Jill is a fiery, no-nonsense Texan. She couldn't be friendlier, or feistier. She has worked all her life in the restaurant business, starting at the tender age of 13, and not much gets past her. There is most often good humor and a rollicking laugh waiting to happen in her voice, and she radiates a warmth that leaves no doubt that if you stopped by their house to ask directions, she'd make you stay for dinner. She doesn't sweat the small stuff, yet she also has that certain something that lets you know her bullshit detector is finely tuned, and you better not try to hand her any.

Jill and Kevin entered the Chronicle Hot Sauce Festival competition the first year with their Salsa con Habanero. It didn't win. It didn't even place. You can imagine the effect this had on a woman of Jill's disposition. "I had to prove them wrong!" she laughs. Not winning may have been the best entrepreneurial stimulant possible. She and Kevin continued making hot sauce from their extensive home garden, continued to enter the Chronicle contest, and continued to not win or place. Every defeat merely served to strengthen their resolve. By 1994, they were ready to get serious and start bottling their salsa.

"I threw down the gauntlet," Jill remembers. "I told Kevin on New Year's Eve that if we didn't actually get to bottling it that year, we would not be allowed to speak of it again." Rather than give up what had been, until then, a speculative dream, they attended Texas A&M's food-processing school and by 1996 had their first bottle on the shelves.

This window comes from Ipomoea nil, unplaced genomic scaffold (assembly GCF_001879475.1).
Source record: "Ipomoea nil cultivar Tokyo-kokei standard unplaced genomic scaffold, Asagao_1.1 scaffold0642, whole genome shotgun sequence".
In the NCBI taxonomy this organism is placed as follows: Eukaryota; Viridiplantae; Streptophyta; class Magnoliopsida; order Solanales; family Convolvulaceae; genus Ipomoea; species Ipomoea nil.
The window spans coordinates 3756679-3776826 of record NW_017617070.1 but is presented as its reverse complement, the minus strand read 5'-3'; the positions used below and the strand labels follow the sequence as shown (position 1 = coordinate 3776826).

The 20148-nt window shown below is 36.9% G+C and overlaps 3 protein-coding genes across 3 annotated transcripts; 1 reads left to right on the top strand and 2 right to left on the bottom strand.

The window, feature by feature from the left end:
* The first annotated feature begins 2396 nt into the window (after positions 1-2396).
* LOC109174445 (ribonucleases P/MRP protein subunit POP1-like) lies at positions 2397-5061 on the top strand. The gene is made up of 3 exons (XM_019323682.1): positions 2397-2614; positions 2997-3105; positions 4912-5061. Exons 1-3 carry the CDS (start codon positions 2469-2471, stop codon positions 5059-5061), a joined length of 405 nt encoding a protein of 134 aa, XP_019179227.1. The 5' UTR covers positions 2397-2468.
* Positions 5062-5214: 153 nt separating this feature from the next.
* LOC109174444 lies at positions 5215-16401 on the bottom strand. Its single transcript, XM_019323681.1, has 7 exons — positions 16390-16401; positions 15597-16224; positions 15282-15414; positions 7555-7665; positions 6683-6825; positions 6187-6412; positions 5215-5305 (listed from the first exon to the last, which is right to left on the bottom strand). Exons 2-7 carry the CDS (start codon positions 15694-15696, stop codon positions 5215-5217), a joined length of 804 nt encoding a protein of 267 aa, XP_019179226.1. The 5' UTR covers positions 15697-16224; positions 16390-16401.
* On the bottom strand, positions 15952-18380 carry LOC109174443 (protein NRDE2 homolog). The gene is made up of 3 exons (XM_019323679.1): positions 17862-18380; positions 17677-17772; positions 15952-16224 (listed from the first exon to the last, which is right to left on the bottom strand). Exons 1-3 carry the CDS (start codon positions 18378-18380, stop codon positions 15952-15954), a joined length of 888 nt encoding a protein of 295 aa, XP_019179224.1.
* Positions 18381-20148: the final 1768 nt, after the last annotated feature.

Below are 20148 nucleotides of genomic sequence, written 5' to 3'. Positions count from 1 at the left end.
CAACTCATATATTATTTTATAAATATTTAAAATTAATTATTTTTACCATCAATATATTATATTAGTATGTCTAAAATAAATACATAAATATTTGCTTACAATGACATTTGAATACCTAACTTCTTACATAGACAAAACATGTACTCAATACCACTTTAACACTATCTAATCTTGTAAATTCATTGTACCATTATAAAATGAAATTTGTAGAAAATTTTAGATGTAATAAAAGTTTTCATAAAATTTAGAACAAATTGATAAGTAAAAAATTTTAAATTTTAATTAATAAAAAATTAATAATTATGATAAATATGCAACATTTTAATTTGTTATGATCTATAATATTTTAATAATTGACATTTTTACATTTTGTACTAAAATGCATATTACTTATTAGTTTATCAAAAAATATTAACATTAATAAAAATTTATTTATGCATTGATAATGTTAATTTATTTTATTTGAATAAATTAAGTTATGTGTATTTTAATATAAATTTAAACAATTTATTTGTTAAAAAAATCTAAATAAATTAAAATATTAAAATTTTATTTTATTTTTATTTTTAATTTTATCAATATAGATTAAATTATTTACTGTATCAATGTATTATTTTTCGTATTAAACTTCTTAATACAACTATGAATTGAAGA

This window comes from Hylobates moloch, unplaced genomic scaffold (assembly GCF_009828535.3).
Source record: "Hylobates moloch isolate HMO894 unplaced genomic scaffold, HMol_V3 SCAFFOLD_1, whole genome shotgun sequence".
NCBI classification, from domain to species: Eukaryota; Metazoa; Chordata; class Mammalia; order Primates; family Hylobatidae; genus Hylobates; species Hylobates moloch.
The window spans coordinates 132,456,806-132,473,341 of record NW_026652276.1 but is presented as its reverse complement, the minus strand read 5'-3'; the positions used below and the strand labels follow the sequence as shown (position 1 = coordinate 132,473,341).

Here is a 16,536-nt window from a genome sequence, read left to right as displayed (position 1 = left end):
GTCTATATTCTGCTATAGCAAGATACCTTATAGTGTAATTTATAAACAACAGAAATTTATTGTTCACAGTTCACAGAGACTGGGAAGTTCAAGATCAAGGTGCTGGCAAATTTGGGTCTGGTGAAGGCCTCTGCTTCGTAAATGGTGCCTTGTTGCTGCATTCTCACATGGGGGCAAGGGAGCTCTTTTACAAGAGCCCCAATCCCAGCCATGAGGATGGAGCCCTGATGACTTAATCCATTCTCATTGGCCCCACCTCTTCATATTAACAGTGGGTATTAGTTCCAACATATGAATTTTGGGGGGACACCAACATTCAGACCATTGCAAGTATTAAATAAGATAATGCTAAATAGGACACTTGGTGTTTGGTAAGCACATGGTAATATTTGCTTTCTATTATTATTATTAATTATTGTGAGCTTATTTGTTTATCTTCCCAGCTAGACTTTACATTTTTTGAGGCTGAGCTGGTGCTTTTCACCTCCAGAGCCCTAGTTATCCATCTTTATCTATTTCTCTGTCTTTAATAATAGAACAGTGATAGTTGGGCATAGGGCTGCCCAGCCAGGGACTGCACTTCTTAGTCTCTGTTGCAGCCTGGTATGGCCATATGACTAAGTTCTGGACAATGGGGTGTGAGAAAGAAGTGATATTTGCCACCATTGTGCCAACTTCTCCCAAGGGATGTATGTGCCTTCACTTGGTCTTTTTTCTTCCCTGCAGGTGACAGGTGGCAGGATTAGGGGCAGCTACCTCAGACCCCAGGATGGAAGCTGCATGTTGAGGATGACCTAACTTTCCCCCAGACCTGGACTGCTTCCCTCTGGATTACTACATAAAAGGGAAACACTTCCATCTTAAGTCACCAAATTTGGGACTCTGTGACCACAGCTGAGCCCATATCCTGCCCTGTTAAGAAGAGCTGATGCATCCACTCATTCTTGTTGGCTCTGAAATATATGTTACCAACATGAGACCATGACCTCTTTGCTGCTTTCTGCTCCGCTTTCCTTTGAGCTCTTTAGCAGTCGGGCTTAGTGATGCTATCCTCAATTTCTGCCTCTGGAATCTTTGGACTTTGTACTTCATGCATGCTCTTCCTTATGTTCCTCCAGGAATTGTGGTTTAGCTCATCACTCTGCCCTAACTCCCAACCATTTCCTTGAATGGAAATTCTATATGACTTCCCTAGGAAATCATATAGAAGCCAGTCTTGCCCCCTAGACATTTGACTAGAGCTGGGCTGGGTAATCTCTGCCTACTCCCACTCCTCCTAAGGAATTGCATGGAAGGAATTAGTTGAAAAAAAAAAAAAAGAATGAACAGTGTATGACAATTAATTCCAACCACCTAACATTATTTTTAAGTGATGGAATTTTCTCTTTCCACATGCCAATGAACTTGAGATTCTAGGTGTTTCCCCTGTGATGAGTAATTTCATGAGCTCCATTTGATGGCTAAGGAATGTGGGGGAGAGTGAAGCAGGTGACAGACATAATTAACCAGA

From the very beginning, Austin Slow Burn hot sauce caught on with the public. Not feeling qualified to design the labels, Jill hired graphic designer Susan Manzello, and they made a mock-up jar. When she took the jar to Central Market to see if the label looked good on the shelf, a customer came right up and tried to buy it. "Well, I figured it was eye-catching enough after that," Jill says. It hasn't stopped flying off the shelves since.

From that first salsa, Austin Slow Burn has branched into a variety of chile-pepper products: salsas, spicy jellies and jams, cooking sauces and marinades. "What has made our products stand out," Jill explains, "is that we use just the right amount of fire. Our products aren't hot for the sake of hotness alone; they are intensely flavorful. It's not about proving you are a man; it's about making your food taste good! We don't just sell them; we use them all the time in our own kitchen."